What is the Uniform Commercial Code?

Uniform Commercial Code
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Anyone who has ever purchased a business or personal vehicle has most likely signed a UCC-1 statement as part of the transaction. The purchase of a car with a loan from a bank or financing entity is a good example of a Uniform Commercial Code transaction. A UCC-1 is filed and the title is kept by the lender until the loan is paid off.

What is the Uniform Commercial Code? 

Uniform Commercial Code (UCC) laws are established to regulate sales of personal property and other business transactions. For example, transactions such as borrowing money, leasing equipment or vehicles, setting up contracts, and selling goods are all covered by the Uniform Commercial Code. 

The Universal Commercial Code is an important benefit to business transactions because it means that business contracts can be enforced in the same way by all U.S. courts.

Uniform Commercial Code Laws

The UCC laws were set up and are maintained by the National Conference of Commissioners on Uniform State Laws (NCCUSL), (also known as the Uniform Law Commission), which is a non-profit organization. Each state has adopted its own slightly different but basically the same version of the Uniform Commercial Code.

Here is a list of Uniform Commercial Codes for each state.

Sections of the Uniform Commercial Code

Here is an overview of the articles in the Uniform Commercial Code:

  • Article 1: Definitions and general provisions.
  • Article 2: Sales and Leases. This article governs the sale of goods. Article 2A governs leases of personal property.
  • Article 3: Negotiable Instruments. This section covers drafts (including checks) and notes representing a promise to pay a sum of money. An instrument is negotiable if it can be transferred to another person and remain enforceable against the person who originally made the promise to pay.
  • Article 4: Bank deposits and Collections. This section provides rules for check processing and automated inter-bank collections. Article 4A covers fund transfers, not including electronic fund transfers.
  • Article 5: Letters of credit. These are typically issued by a bank or other financial institutions to business customers in order to facilitate trade.
  • Article 6: Bulk sales, auctions, and liquidations of assets. Many states have determined this topic is obsolete and the Uniform Law Commission has recommended repeal.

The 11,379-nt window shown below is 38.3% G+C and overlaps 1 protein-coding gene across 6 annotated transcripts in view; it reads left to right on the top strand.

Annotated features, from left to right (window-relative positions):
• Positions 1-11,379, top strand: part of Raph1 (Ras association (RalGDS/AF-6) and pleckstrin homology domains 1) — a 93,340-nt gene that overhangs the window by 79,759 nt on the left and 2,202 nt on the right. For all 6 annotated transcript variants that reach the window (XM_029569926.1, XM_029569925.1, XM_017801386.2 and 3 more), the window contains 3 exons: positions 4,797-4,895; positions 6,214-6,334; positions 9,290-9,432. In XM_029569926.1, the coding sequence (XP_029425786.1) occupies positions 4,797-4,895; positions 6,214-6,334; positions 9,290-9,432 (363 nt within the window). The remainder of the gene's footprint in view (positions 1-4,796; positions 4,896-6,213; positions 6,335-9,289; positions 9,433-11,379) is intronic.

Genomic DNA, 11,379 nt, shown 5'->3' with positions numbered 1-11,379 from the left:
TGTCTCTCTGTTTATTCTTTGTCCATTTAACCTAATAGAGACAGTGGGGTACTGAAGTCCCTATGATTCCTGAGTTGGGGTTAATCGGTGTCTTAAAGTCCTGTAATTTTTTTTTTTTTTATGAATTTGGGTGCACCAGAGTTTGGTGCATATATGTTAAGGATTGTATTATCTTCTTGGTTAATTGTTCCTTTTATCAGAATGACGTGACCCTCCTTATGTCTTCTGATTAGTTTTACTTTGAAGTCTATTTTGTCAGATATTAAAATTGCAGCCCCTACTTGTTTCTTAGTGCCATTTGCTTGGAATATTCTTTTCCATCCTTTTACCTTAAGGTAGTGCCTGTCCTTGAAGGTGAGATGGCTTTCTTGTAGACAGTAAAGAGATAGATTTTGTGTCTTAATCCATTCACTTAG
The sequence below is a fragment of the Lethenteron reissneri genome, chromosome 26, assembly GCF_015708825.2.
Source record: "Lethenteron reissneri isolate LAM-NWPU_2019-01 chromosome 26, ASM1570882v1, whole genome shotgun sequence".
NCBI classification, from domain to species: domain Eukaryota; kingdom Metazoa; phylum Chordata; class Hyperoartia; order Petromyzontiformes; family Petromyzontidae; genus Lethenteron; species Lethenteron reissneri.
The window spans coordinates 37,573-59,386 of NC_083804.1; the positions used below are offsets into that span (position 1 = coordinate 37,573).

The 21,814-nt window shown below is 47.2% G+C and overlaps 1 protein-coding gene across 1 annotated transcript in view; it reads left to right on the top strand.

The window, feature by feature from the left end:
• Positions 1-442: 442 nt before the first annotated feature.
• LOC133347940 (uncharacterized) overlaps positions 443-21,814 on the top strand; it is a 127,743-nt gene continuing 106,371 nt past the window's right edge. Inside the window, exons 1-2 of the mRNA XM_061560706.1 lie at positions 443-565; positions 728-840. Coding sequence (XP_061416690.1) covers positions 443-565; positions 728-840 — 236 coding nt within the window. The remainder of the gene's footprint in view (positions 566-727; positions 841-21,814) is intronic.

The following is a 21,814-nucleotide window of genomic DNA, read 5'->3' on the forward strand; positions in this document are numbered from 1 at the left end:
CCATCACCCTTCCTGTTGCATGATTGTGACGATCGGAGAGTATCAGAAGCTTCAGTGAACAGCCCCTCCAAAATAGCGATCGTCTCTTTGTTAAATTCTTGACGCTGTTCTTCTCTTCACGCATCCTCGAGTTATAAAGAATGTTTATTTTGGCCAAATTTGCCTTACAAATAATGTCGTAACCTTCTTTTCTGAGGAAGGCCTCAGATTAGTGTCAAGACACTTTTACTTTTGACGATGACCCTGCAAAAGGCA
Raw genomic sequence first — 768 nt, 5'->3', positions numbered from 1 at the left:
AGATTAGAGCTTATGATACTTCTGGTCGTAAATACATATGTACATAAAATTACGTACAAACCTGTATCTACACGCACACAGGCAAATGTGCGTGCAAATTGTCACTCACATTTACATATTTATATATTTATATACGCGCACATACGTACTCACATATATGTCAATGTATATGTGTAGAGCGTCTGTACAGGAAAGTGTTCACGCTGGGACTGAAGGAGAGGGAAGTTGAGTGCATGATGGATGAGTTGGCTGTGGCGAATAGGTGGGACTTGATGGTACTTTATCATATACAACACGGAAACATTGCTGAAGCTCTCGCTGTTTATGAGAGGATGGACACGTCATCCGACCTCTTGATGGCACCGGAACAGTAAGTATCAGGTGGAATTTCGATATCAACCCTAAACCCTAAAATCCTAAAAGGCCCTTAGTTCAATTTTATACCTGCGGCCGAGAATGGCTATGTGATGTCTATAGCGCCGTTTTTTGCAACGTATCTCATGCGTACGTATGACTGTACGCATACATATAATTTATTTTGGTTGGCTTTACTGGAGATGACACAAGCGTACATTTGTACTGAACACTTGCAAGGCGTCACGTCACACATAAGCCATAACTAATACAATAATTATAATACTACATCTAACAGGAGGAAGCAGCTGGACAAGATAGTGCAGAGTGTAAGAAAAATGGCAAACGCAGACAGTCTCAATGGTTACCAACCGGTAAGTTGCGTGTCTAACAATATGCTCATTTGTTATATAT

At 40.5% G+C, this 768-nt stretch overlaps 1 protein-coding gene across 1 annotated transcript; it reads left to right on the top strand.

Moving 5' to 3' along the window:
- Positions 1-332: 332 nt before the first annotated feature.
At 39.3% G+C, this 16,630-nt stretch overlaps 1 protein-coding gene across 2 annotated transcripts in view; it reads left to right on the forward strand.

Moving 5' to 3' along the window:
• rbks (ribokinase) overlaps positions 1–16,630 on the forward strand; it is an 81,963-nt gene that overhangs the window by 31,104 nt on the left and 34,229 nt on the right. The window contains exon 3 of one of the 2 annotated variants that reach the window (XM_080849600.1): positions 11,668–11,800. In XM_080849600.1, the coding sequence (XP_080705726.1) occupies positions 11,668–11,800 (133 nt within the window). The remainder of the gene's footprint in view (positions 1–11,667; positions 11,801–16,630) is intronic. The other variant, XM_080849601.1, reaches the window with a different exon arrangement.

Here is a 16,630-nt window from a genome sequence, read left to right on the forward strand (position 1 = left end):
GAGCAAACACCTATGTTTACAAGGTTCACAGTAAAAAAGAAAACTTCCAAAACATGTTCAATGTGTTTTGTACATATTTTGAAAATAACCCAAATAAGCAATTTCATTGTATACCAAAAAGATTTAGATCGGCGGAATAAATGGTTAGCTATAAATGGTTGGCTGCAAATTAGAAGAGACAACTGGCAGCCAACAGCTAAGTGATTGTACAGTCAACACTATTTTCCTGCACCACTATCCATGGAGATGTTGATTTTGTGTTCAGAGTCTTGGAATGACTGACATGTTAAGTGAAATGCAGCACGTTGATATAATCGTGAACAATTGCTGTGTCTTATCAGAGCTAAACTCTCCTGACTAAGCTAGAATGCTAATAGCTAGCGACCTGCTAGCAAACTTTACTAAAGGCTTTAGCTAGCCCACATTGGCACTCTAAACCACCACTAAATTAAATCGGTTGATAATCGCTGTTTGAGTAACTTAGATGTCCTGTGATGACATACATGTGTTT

• Article 7: Documents of title, including warehouse receipts, bills of lading, and other documents typically used for commercial trade.
  • Article 8: Investment securities, used for the system of holding securities through intermediaries.
  • Article 9: Secured transactions, involved with the granting of credit secured by personal property; for example, agricultural liens, promissory notes, consignments, and security interests. 

Secured Transactions and UCC Statements

Most Uniform Commercial Code transactions involve secured transactions. A secured transaction is a loan in which the borrower provides collateral in case of default. The security interest (collateral) gives the lender the assurance that they may be able to recover the value of the property by taking possession of it. 

UCC-1 Financing Statements 

Under the provisions of state Universal Commercial Code statutes, when personal property (equipment, inventory, and other tangible assets of a business) are used as collateral for borrowing, a UCC-1 statement is prepared, signed, and filed. This process is also called "perfecting the security interest" in the property, and this type of loan is a secured loan.

For example, when a lender gives a car loan to the person buying the car, a UCC-1 form is filed by the dealer.

What a UCC-1 Statement Includes

UCC-1 financing statement is prepared and signed by both parties. The filing creates a lien against the property, so the borrower may not dispose of the property without paying off the debt.

The parts of a UCC-1 statement are: 

  • Name and address of the debtor or debtors. Additional information is needed if the debtor is an organization. 
  • Name and address of the secured party (person or organization on the other side of the transaction, that holds the security). 
  • Information about the collateral involved (the property pledged against the loan or sale). 

To file a UCC-1 statement, you would need to go to the business division of your state (usually in the Secretary of State office) and search for this form. Many states allow you to file online. 

UCC-1 Statement Example

Here's an example of a UCC-1 statement, from the state of Texas. It includes:

  1. Debtor's name and address.
  2. The name and address of a second debtor, if any.
  3. The secured party's name This is the lender or seller who holds the security interest against the asset. For example, in the case of a car loan it would be the title to the car.
  4. The collateral - a description.
  5. Other information about the collateral and the transactions.

In a commercial loan, the UCC-1 statement is just one part of the transaction. There will probably be other documents you will need to sign.

Article Sources

  1. Uniform Law Commission. "Uniform Commercial Code." Accessed Jan. 4, 2020.

  2. Legal Information Institute. "Secured transactions." Accessed Jan. 4, 2020.

  3. National Association of Credit Management. "UCC Article 9 for Dummies." Sample of UCC1 Template. (Download) Accessed Jan. 4, 2020.

  4. Texas Secretary of State. "UCC Financing Statement." Accessed Jan. 31, 2020.